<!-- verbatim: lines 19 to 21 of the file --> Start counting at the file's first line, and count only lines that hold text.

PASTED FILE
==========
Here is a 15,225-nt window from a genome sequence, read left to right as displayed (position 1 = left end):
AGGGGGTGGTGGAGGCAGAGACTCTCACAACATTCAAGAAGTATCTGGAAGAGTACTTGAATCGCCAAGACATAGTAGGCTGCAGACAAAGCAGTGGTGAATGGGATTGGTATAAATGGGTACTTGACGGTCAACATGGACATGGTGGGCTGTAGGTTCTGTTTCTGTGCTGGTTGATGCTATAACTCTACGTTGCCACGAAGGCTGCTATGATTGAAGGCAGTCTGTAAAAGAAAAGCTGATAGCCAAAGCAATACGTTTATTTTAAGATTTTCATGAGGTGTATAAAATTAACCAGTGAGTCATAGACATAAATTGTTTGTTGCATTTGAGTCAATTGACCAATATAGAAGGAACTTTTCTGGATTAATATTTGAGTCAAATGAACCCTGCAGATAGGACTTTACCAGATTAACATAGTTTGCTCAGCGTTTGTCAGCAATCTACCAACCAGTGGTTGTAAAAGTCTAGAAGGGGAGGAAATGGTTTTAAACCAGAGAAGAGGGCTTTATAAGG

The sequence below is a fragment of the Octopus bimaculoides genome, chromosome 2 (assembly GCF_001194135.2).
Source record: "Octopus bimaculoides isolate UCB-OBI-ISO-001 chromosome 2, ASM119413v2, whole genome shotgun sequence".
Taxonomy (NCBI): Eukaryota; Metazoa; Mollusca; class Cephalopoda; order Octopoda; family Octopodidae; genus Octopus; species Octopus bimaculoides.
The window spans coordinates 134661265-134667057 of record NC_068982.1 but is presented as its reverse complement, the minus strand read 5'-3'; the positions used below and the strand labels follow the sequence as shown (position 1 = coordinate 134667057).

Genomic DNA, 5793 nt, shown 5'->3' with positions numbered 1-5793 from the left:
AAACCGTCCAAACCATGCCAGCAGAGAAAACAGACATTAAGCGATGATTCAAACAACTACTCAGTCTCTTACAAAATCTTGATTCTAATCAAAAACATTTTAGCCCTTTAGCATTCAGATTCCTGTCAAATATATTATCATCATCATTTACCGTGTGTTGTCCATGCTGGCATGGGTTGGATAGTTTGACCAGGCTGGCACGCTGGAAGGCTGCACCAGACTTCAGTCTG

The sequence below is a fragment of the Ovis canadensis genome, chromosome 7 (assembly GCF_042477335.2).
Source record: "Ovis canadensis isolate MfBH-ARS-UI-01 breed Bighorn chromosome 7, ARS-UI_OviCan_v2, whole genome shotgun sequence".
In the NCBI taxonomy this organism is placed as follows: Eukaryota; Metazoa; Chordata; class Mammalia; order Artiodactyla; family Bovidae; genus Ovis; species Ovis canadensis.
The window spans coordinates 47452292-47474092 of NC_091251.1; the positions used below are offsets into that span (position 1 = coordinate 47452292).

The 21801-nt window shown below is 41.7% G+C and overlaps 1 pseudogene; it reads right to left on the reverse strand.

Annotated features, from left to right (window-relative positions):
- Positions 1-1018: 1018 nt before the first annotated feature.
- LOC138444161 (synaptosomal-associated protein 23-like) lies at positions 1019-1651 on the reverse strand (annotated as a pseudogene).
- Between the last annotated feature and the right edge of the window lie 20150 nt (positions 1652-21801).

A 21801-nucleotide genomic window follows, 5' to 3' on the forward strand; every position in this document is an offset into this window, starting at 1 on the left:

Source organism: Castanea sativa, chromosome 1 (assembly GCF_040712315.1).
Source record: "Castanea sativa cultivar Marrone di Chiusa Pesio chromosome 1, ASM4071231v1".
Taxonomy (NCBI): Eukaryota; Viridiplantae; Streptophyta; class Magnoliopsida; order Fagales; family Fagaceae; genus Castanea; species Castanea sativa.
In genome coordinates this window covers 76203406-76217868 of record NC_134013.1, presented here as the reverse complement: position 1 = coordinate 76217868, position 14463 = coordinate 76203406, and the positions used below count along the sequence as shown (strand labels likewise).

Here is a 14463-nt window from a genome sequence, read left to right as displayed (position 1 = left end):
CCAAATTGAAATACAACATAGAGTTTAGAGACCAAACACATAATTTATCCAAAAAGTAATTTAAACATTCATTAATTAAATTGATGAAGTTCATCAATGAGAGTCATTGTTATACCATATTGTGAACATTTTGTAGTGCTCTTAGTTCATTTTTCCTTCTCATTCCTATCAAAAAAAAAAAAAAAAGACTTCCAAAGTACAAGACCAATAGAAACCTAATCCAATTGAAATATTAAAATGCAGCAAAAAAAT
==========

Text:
Source organism: Castanea sativa, chromosome 1 (assembly GCF_040712315.1).
Source record: "Castanea sativa cultivar Marrone di Chiusa Pesio chromosome 1, ASM4071231v1".
Taxonomy (NCBI): Eukaryota; Viridiplantae; Streptophyta; class Magnoliopsida; order Fagales; family Fagaceae; genus Castanea; species Castanea sativa.